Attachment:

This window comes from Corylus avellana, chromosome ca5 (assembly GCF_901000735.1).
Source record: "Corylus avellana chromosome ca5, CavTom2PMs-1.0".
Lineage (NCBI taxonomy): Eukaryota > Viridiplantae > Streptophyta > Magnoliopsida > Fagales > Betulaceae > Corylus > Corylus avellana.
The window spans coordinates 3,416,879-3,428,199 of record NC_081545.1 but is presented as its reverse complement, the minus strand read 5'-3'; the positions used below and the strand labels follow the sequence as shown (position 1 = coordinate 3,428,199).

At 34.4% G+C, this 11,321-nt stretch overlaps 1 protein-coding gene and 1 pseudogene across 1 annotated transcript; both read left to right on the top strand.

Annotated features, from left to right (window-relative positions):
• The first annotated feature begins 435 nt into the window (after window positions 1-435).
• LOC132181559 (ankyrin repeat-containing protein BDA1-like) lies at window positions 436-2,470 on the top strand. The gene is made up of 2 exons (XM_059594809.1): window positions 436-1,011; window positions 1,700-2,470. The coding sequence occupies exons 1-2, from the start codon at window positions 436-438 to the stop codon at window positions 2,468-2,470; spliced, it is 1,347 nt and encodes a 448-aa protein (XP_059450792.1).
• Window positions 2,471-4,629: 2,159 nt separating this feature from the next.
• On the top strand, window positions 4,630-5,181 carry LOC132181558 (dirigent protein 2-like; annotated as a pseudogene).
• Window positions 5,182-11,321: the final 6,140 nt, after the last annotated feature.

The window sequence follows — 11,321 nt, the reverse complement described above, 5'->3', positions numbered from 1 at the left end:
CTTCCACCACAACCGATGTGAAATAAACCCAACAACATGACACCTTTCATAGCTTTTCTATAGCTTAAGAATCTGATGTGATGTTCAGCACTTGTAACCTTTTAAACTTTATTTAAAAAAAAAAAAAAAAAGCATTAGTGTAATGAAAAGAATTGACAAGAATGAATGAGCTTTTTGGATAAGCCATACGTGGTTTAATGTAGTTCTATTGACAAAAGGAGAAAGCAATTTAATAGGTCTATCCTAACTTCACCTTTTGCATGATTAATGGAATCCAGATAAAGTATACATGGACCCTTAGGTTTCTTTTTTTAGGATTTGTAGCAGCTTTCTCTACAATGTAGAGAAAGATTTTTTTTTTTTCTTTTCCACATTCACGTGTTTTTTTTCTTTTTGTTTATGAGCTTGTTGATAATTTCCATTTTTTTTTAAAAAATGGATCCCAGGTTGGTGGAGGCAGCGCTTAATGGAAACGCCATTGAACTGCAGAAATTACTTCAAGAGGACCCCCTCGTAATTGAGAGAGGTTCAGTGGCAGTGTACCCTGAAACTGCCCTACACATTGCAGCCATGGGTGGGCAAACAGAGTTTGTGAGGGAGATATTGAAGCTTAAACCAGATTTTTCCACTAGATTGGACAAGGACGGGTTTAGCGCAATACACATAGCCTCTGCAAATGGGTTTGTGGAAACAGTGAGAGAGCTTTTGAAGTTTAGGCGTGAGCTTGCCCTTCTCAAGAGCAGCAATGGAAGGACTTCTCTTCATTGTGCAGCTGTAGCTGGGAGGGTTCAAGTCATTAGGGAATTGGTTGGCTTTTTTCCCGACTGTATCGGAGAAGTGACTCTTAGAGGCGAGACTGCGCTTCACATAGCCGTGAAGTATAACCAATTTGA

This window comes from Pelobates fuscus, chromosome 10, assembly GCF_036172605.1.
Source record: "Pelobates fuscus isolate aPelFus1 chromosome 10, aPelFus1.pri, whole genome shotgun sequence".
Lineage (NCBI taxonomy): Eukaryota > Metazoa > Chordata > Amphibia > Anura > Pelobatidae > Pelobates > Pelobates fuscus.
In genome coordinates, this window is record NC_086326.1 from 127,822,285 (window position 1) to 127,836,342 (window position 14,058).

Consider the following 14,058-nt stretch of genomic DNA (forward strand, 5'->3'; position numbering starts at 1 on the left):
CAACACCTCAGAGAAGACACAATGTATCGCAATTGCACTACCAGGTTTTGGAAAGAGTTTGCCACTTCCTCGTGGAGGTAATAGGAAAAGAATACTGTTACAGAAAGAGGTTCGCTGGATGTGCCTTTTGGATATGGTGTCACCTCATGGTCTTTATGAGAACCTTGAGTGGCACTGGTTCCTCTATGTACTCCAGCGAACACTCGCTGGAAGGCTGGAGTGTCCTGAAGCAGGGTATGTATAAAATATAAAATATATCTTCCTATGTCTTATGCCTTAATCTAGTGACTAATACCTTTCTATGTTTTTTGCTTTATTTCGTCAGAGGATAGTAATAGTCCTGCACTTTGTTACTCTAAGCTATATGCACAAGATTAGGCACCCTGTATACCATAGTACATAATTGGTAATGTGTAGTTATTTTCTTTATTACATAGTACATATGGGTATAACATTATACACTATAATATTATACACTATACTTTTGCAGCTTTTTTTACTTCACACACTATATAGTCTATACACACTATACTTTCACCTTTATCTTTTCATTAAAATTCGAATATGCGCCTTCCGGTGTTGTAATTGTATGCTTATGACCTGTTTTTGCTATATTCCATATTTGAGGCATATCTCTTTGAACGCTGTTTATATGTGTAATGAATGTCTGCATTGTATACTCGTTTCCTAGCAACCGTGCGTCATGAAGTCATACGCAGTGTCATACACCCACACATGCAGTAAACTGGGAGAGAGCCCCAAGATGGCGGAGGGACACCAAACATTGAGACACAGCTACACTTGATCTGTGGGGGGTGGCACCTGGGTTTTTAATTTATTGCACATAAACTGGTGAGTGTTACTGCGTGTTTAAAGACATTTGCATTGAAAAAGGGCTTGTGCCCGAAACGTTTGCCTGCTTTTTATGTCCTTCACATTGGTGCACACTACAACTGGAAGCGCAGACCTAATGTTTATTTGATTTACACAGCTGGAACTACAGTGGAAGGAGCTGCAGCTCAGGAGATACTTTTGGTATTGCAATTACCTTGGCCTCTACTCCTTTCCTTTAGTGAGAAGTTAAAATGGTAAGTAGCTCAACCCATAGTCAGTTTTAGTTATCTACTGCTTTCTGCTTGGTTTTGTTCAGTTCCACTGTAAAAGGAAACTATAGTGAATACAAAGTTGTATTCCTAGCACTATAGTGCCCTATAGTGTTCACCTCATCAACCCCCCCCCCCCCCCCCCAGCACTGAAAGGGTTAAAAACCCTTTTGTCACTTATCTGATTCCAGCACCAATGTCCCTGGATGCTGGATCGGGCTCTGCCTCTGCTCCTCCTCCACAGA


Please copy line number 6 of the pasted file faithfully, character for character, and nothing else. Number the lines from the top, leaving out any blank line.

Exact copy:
Annotated features, from left to right (window-relative positions):